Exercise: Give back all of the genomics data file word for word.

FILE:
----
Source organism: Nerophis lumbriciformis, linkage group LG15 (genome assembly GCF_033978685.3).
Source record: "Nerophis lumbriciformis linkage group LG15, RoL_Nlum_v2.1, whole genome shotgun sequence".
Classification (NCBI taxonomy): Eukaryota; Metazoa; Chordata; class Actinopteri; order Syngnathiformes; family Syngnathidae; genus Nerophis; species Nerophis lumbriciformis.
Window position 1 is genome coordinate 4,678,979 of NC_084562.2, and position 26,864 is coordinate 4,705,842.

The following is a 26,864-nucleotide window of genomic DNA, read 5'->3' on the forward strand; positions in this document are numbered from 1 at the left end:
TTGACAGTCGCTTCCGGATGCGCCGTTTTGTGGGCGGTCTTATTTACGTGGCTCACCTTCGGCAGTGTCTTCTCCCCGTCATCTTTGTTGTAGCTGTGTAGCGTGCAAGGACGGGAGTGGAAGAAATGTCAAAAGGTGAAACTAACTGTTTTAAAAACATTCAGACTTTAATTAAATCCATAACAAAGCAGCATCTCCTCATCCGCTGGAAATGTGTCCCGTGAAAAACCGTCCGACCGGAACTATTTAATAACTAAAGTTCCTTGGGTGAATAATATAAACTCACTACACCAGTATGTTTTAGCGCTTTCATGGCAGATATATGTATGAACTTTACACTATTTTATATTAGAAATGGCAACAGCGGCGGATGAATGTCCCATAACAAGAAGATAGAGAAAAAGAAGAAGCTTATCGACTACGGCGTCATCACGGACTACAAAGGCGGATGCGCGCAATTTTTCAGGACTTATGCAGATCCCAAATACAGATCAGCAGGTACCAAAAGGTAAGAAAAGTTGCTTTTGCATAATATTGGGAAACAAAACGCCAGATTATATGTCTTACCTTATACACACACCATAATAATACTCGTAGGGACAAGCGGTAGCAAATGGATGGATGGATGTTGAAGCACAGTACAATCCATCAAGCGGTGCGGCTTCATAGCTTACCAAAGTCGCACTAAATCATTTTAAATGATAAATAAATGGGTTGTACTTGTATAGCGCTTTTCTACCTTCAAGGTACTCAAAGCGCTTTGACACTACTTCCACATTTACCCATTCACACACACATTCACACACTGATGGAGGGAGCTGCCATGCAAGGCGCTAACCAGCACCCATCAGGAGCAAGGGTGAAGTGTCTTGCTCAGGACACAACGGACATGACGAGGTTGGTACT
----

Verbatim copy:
Source organism: Nerophis lumbriciformis, linkage group LG15 (genome assembly GCF_033978685.3).
Source record: "Nerophis lumbriciformis linkage group LG15, RoL_Nlum_v2.1, whole genome shotgun sequence".
Classification (NCBI taxonomy): Eukaryota; Metazoa; Chordata; class Actinopteri; order Syngnathiformes; family Syngnathidae; genus Nerophis; species Nerophis lumbriciformis.
Window position 1 is genome coordinate 4,678,979 of NC_084562.2, and position 26,864 is coordinate 4,705,842.

The following is a 26,864-nucleotide window of genomic DNA, read 5'->3' on the forward strand; positions in this document are numbered from 1 at the left end:
TTGACAGTCGCTTCCGGATGCGCCGTTTTGTGGGCGGTCTTATTTACGTGGCTCACCTTCGGCAGTGTCTTCTCCCCGTCATCTTTGTTGTAGCTGTGTAGCGTGCAAGGACGGGAGTGGAAGAAATGTCAAAAGGTGAAACTAACTGTTTTAAAAACATTCAGACTTTAATTAAATCCATAACAAAGCAGCATCTCCTCATCCGCTGGAAATGTGTCCCGTGAAAAACCGTCCGACCGGAACTATTTAATAACTAAAGTTCCTTGGGTGAATAATATAAACTCACTACACCAGTATGTTTTAGCGCTTTCATGGCAGATATATGTATGAACTTTACACTATTTTATATTAGAAATGGCAACAGCGGCGGATGAATGTCCCATAACAAGAAGATAGAGAAAAAGAAGAAGCTTATCGACTACGGCGTCATCACGGACTACAAAGGCGGATGCGCGCAATTTTTCAGGACTTATGCAGATCCCAAATACAGATCAGCAGGTACCAAAAGGTAAGAAAAGTTGCTTTTGCATAATATTGGGAAACAAAACGCCAGATTATATGTCTTACCTTATACACACACCATAATAATACTCGTAGGGACAAGCGGTAGCAAATGGATGGATGGATGTTGAAGCACAGTACAATCCATCAAGCGGTGCGGCTTCATAGCTTACCAAAGTCGCACTAAATCATTTTAAATGATAAATAAATGGGTTGTACTTGTATAGCGCTTTTCTACCTTCAAGGTACTCAAAGCGCTTTGACACTACTTCCACATTTACCCATTCACACACACATTCACACACTGATGGAGGGAGCTGCCATGCAAGGCGCTAACCAGCACCCATCAGGAGCAAGGGTGAAGTGTCTTGCTCAGGACACAACGGACATGACGAGGTTGGTACT